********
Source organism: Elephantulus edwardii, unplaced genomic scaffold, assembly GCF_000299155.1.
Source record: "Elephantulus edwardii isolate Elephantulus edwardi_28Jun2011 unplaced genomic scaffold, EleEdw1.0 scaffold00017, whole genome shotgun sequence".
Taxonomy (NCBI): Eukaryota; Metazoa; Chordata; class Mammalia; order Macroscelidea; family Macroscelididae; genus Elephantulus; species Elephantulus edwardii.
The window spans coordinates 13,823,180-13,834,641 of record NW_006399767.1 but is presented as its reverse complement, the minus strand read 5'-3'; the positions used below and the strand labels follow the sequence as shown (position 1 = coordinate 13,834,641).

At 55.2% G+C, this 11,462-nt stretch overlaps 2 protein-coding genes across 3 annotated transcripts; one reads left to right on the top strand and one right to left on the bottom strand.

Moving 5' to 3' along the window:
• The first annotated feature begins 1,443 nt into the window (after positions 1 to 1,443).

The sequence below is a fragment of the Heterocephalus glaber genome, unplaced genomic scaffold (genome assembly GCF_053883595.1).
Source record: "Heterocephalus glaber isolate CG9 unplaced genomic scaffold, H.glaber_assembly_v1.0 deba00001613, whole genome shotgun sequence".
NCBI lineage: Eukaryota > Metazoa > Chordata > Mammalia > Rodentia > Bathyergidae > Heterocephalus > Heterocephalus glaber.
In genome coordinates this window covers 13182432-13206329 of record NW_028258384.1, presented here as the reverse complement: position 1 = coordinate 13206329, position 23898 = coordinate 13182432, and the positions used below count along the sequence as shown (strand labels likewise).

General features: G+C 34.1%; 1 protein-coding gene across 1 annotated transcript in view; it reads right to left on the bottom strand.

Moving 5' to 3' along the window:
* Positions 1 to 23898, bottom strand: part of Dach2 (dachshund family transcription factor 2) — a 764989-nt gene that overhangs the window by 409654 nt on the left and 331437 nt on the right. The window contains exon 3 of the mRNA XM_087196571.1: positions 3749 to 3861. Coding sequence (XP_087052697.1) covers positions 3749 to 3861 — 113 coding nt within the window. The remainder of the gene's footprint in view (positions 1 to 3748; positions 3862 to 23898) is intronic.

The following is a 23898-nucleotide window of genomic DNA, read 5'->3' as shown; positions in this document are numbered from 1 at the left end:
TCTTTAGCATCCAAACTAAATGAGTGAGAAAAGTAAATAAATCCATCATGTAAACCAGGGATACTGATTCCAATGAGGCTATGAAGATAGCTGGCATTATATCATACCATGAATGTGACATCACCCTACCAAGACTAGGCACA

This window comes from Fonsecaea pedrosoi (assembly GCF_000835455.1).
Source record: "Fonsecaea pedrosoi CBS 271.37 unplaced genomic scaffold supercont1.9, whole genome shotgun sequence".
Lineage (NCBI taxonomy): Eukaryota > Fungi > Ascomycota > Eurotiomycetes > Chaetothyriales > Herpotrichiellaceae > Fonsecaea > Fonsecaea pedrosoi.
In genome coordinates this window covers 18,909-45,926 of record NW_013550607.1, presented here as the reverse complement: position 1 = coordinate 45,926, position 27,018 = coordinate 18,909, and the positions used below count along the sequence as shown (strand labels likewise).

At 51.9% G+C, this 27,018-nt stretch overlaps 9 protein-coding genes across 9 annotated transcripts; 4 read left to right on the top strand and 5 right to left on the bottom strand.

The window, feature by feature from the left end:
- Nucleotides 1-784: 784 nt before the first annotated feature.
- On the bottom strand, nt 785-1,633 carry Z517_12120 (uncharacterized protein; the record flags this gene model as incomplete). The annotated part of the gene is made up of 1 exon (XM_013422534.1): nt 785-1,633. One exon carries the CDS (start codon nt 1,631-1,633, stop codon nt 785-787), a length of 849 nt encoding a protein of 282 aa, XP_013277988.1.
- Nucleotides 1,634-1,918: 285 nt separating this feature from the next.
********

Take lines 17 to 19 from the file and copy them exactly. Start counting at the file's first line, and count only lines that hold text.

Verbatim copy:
This window comes from Fonsecaea pedrosoi (assembly GCF_000835455.1).
Source record: "Fonsecaea pedrosoi CBS 271.37 unplaced genomic scaffold supercont1.9, whole genome shotgun sequence".
Lineage (NCBI taxonomy): Eukaryota > Fungi > Ascomycota > Eurotiomycetes > Chaetothyriales > Herpotrichiellaceae > Fonsecaea > Fonsecaea pedrosoi.